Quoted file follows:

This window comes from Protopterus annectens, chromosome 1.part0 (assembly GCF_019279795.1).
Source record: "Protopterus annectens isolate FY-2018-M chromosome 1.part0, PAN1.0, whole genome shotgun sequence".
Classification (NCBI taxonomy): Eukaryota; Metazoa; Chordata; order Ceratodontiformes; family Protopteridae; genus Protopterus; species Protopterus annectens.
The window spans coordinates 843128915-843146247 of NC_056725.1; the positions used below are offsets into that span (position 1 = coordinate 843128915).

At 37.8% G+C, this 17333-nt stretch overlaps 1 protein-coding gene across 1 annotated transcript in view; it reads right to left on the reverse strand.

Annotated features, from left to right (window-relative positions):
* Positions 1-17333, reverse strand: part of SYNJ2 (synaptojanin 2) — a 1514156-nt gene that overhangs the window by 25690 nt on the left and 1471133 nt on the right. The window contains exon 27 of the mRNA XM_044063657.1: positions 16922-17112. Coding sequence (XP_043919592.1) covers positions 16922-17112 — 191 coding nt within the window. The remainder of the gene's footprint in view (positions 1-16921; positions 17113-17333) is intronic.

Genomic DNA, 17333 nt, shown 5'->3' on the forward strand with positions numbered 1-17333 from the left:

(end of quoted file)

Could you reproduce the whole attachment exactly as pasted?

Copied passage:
This window comes from Protopterus annectens, chromosome 1.part0 (assembly GCF_019279795.1).
Source record: "Protopterus annectens isolate FY-2018-M chromosome 1.part0, PAN1.0, whole genome shotgun sequence".
Classification (NCBI taxonomy): Eukaryota; Metazoa; Chordata; order Ceratodontiformes; family Protopteridae; genus Protopterus; species Protopterus annectens.
The window spans coordinates 843128915-843146247 of NC_056725.1; the positions used below are offsets into that span (position 1 = coordinate 843128915).

At 37.8% G+C, this 17333-nt stretch overlaps 1 protein-coding gene across 1 annotated transcript in view; it reads right to left on the reverse strand.

Annotated features, from left to right (window-relative positions):
* Positions 1-17333, reverse strand: part of SYNJ2 (synaptojanin 2) — a 1514156-nt gene that overhangs the window by 25690 nt on the left and 1471133 nt on the right. The window contains exon 27 of the mRNA XM_044063657.1: positions 16922-17112. Coding sequence (XP_043919592.1) covers positions 16922-17112 — 191 coding nt within the window. The remainder of the gene's footprint in view (positions 1-16921; positions 17113-17333) is intronic.

Genomic DNA, 17333 nt, shown 5'->3' on the forward strand with positions numbered 1-17333 from the left: